Doc Martin’s House –

Now, it can be a little odd photographing the house of a fictional character, particularly because this house is actually a holiday rental. There could be people paying to enjoy the space, so it’s always worth being mindful of intruding. However, if no one is home, as was the case during my visit, this quaint little house high above the town of Port Isaac is not only worth a few photos, but the road in front is so steep, that it offers wonderful views over the small harbour and village. From the heart of Port Isaac, it’s only a few minutes’ stroll uphill. If you walk fast, it’s less than two minutes, if you’re not great on inclines, it might take you ten or more so be sure to stop and ‘take photos’ on the way up while you catch your breath.

Port Isaac Streets –

Wandering through the narrow alleys of Port Isaac in the early morning and early evening was one of my favourite experiences. Capturing the colourful doors, nautical details, chimneys, rooftops and stone architecture was so relaxing and a great way to see more of the village than just the filming locations of Doc Martin. Just off Dolphin Street is ‘Squeezy Belly Alley’, a teeny tiny alley connecting to the main Fore Street. Walk uphill along Church Hill to see the village from above, photographing out over the rooftops towards the sea.

Portwenn View –

I’m not sure if this is the official name for this viewpoint, however typing this into Google maps will ensure you’re in the right spot. Leading up from Fore Street on the eastern side of Port Isaac, this trail is part of the South-West Coastal Path and offers a great vantage point to look back over the village. From this side, you can see down into the port, photograph across towards Doc Martin’s house, and stroll a little further to photograph or visit Port Gaverne. It’s also a popular walking route for locals and their dogs…if anyone is a dog lover like me, there’s plenty of friendly encounters and pats to be had.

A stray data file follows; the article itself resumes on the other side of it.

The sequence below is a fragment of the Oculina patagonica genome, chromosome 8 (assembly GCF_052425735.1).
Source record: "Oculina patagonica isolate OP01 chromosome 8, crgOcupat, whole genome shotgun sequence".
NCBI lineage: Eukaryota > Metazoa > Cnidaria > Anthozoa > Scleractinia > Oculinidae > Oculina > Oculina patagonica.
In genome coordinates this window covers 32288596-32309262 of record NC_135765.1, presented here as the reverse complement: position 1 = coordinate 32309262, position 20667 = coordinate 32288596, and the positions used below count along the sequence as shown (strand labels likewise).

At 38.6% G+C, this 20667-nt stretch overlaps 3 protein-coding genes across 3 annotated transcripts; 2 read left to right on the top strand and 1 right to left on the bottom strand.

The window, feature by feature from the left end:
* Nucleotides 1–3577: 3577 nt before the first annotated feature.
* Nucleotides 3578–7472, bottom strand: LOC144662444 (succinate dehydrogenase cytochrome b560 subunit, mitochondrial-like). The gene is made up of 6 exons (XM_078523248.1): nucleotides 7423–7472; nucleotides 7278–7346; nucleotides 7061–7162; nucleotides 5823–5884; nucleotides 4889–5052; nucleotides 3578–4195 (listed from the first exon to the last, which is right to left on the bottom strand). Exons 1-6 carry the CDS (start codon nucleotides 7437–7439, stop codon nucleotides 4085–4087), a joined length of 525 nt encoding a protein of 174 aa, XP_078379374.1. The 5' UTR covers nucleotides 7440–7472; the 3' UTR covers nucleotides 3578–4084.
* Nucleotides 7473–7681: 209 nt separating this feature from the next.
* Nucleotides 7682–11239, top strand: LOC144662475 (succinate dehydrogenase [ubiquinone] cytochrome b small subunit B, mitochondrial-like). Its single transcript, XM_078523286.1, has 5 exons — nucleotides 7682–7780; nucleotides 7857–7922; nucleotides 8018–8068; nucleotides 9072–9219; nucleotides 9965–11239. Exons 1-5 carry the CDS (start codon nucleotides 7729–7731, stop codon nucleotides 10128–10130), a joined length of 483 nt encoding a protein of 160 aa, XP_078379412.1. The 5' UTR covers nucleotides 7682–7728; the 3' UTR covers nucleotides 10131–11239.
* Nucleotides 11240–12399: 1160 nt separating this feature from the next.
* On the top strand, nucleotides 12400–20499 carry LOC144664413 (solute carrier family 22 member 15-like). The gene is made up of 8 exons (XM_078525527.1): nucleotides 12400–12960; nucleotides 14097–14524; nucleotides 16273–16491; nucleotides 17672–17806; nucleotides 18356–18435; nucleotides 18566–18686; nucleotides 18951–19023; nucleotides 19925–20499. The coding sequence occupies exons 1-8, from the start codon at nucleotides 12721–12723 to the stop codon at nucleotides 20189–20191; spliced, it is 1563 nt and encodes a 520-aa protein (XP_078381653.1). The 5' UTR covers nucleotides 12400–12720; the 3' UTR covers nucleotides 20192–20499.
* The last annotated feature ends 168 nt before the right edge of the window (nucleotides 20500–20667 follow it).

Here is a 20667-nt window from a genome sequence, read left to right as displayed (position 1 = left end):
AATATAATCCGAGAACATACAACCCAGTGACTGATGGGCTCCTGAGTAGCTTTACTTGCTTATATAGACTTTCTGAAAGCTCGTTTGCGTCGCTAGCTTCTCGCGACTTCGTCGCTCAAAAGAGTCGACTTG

Port Isaac Beach –

A tidal cove, if you’re visiting for a few days you’ll get the chance to photograph this landscape with lots of sand, and plenty of water and waves. The tides here go out a long way, meaning at low tide, you can wander between the rocks with a coffee in hand and see the many patterns of rocks, seaweed and sand, there’s even the odd treasure chest.



Accommodation in Port Isaac – Where to Stay in Port Isaac?

The Old School Hotel in Port Isaac is where I stayed, a lovely and cosy renovated school house that’s sitting on the clifftop with amazing views over the village and coastline. Each room has a different name based on a school subject, I was in the Art Room, while my mother was lucky enough to stay in the English room, offering postcard views over the town, she barely had to leave the room!

They offer an incredible breakfast, and I rarely talk about food on The Wandering Lens, but if you’re after a decent English breakfast…this is the spot. In addition to this, you can also book for dinner in the Old School Restaurant.

Book your stay here, book well in advance if you’re looking to stay during the summertime.

*Hotel is shown below where the light is – incredible location!

One final tip about dining in Port Isaac –

As I mentioned above, I’m no foodie, however, highly recommend The Golden Lion, a cosy pub perched above the port with a huge menu, warm interior and friendly staff. There’s also a little pizza place called The Angry Anchovy on New Road, between Port Gaverne and Port Isaac, while it was closed during my stay, it does have a wall of photos from visiting dogs, always a good sign!

Recommended Photography Gear –

I opted for the OM SYSTEM OM-1 camera during my stay, the perfect companion for wild weather days due to its weather sealing! Because I was focused on capturing details within the landscape and architecture, I wandered around Port Isaac with the 40-150mm f2.8 pro lens on most of the time.

Having a versatile zoom lens will be a great choice in a location like this, enabling you to capture both wider landscapes and tighter shots when necessary. I’d also recommend the 12-100mm f/4 lens as a great option.

Read more about my work with OM SYSTEM here.